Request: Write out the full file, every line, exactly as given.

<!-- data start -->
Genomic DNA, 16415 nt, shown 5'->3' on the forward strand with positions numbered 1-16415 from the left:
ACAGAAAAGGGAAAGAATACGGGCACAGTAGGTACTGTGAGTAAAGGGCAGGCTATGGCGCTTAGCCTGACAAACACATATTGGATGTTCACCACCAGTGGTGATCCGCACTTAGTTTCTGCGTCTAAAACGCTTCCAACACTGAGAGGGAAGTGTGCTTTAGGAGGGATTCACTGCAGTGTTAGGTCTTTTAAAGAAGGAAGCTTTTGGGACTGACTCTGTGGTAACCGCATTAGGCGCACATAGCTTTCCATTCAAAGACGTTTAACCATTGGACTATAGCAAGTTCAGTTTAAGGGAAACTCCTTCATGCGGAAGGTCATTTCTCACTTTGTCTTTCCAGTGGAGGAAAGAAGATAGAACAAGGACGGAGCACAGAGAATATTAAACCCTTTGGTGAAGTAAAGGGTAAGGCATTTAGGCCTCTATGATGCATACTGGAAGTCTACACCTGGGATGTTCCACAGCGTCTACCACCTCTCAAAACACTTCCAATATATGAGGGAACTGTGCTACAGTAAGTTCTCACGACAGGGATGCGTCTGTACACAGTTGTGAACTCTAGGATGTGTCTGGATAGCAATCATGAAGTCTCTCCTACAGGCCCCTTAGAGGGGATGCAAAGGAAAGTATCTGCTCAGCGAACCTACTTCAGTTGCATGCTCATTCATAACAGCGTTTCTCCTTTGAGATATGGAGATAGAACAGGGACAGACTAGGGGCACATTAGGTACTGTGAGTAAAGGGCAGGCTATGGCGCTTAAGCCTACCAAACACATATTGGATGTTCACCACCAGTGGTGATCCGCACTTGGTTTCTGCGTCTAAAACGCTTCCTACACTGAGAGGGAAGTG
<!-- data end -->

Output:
Genomic DNA, 16415 nt, shown 5'->3' on the forward strand with positions numbered 1-16415 from the left:
ACAGAAAAGGGAAAGAATACGGGCACAGTAGGTACTGTGAGTAAAGGGCAGGCTATGGCGCTTAGCCTGACAAACACATATTGGATGTTCACCACCAGTGGTGATCCGCACTTAGTTTCTGCGTCTAAAACGCTTCCAACACTGAGAGGGAAGTGTGCTTTAGGAGGGATTCACTGCAGTGTTAGGTCTTTTAAAGAAGGAAGCTTTTGGGACTGACTCTGTGGTAACCGCATTAGGCGCACATAGCTTTCCATTCAAAGACGTTTAACCATTGGACTATAGCAAGTTCAGTTTAAGGGAAACTCCTTCATGCGGAAGGTCATTTCTCACTTTGTCTTTCCAGTGGAGGAAAGAAGATAGAACAAGGACGGAGCACAGAGAATATTAAACCCTTTGGTGAAGTAAAGGGTAAGGCATTTAGGCCTCTATGATGCATACTGGAAGTCTACACCTGGGATGTTCCACAGCGTCTACCACCTCTCAAAACACTTCCAATATATGAGGGAACTGTGCTACAGTAAGTTCTCACGACAGGGATGCGTCTGTACACAGTTGTGAACTCTAGGATGTGTCTGGATAGCAATCATGAAGTCTCTCCTACAGGCCCCTTAGAGGGGATGCAAAGGAAAGTATCTGCTCAGCGAACCTACTTCAGTTGCATGCTCATTCATAACAGCGTTTCTCCTTTGAGATATGGAGATAGAACAGGGACAGACTAGGGGCACATTAGGTACTGTGAGTAAAGGGCAGGCTATGGCGCTTAAGCCTACCAAACACATATTGGATGTTCACCACCAGTGGTGATCCGCACTTGGTTTCTGCGTCTAAAACGCTTCCTACACTGAGAGGGAAGTG